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The New York Times recently published a lengthy piece about the Warroad Pioneer, a community newspaper in Minnesota, closing after 121 years. The story comes on the heels of another major closure announcement: at the end of this month, the 150-year-old Youngstown Vindicator will print its last issue.

These are not the first closings, and they won’t be the last: some 2,000 newspapers have been shuttered in the past 15 years as the industry fights an uphill battle against changing readership and advertising habits, outdated business practices and the irrational whims of out-of-state ownership groups.

The University of North Carolina has been conducting an extensive study on the newspaper industry, and has identified what researchers call “news deserts,” areas of the country where there’s no or limited newspaper presence.

What they and other researchers have found is that people who live in these news deserts are less informed and more politically polarized than their counterparts in communities with daily or weekly papers. Government spending has often increased, and the individuals affected are often in poorer communities.

The point of this editorial isn’t doom and gloom, however. Nor is it an attempt to garner pity for our industry. Rather, these announcements serve to focus the News-Times on our mission: to produce a relevant newspaper that tells important, informative and entertaining stories in dynamic ways, a newspaper that reflects our community, illuminating problems as well as potential solutions.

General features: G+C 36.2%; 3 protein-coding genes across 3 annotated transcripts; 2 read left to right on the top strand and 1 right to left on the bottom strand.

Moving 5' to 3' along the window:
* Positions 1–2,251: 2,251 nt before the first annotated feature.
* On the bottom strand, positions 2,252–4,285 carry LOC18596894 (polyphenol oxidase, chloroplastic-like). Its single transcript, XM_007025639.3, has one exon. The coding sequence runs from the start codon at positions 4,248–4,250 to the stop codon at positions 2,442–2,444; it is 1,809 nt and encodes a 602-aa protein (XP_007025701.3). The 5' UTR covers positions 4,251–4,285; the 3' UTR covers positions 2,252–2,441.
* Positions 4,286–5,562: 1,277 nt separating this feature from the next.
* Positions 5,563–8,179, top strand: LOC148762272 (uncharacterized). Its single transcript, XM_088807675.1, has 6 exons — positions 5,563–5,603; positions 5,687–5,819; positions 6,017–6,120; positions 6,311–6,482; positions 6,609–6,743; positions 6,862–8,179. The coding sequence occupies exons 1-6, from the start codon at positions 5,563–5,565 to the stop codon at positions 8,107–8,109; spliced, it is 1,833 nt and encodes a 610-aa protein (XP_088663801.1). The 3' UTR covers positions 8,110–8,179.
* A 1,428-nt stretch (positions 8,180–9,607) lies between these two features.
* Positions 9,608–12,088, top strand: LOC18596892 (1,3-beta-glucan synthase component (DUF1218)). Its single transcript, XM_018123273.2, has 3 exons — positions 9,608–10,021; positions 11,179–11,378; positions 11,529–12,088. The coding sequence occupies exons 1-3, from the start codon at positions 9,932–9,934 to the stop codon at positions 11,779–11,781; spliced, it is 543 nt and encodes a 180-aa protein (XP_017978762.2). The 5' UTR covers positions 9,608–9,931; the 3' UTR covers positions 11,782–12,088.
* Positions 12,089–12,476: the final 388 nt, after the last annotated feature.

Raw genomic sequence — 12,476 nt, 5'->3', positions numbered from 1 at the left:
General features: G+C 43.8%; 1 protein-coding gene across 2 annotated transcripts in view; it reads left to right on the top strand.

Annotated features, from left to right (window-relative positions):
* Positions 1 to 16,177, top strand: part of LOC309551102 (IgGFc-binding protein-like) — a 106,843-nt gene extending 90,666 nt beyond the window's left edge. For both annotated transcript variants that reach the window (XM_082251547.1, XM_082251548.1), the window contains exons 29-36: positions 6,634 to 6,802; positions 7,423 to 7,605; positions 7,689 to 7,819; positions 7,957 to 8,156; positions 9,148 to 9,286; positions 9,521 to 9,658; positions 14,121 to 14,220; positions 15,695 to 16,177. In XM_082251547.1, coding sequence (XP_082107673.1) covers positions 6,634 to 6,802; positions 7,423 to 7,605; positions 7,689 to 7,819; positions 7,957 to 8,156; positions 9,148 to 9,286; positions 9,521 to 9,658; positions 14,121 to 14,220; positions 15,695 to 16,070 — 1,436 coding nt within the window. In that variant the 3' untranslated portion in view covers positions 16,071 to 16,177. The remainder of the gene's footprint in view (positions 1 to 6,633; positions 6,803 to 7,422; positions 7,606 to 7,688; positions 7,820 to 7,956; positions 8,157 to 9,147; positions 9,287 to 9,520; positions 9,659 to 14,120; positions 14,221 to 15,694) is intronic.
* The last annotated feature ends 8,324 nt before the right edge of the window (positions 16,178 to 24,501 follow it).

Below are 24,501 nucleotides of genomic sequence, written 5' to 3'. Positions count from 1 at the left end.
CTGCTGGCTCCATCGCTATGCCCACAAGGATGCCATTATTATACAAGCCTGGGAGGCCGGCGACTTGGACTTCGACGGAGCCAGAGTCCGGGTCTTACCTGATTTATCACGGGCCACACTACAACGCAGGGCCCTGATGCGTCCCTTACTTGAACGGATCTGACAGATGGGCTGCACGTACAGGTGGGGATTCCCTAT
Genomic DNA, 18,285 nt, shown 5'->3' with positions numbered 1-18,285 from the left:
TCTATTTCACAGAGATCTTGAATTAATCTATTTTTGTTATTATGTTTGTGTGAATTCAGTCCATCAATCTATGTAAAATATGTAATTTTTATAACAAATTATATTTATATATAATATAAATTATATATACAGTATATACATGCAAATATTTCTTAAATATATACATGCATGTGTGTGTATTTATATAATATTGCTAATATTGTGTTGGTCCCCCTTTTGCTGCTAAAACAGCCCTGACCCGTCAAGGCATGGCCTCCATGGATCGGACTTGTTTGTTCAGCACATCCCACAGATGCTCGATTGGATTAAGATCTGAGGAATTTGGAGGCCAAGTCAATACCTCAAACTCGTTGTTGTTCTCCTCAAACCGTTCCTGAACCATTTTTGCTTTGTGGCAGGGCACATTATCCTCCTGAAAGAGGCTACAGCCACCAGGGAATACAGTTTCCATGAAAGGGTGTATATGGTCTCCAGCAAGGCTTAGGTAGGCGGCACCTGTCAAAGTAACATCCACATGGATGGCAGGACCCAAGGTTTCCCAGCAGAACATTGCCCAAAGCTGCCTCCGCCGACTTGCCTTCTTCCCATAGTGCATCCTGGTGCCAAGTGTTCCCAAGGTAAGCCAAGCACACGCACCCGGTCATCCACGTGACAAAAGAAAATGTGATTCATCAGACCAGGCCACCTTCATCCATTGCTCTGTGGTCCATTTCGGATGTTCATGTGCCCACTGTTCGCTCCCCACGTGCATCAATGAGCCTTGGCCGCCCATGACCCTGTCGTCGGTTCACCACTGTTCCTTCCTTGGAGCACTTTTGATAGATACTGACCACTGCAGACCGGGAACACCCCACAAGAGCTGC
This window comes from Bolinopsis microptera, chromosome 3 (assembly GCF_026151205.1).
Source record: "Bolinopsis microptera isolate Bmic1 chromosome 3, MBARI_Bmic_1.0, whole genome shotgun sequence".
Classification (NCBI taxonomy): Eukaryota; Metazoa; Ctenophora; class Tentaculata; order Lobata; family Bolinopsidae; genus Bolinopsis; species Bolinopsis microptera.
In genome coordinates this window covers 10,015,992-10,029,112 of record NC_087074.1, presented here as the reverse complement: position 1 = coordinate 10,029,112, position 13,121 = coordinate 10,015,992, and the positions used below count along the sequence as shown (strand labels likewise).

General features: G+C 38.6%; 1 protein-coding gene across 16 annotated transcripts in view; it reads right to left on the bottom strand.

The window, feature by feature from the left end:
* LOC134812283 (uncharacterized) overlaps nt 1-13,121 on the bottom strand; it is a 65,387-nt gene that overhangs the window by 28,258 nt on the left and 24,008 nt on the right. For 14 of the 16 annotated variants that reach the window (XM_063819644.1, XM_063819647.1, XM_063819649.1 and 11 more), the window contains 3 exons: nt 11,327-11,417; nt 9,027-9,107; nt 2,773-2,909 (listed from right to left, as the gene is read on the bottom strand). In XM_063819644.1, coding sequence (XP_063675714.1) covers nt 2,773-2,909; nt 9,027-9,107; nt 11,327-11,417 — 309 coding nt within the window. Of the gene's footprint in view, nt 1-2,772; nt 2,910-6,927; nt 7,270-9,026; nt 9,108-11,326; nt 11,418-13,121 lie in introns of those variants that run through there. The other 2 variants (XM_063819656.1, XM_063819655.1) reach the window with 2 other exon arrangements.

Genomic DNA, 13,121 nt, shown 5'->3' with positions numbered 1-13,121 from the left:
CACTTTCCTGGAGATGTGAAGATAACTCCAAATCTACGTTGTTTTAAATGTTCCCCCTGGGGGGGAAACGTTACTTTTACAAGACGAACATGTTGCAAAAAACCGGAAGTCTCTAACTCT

We’re working to build a newspaper that meets these goals, and we need your help to do so. Let us know what we can do better, share stories with us that you believe need to be told and communicate the great things that are happening in our community that we can celebrate on our pages.

The good news is that the company that owns the News-Times is committed to the paper’s long-term vitality. As veterans of the newspaper industry, we’ve found that, hands down, our parent company — WECHO Media Inc. — values providing strong community journalism. The company has an inspiring vision for the future from our publisher Walter E. Hussman, Jr. and we are supported by an incredible corporate team.

The future will be challenging. But it’s a challenge we look forward the meeting.


We were happy to see the response from community members interested in joining the editorial board. If you’re interested in joining the board, please send an email to [email protected] Include any relevant biographical information, as well as details about businesses/organizations you’ve worked for or have been involved with. Tell us why you want to join and the role you believe newspapers should play in the community.

Members of the News-Times Editorial Board are general manager Rita Haldeman and managing editor Caleb Slinkard. The board can be reached at [email protected]

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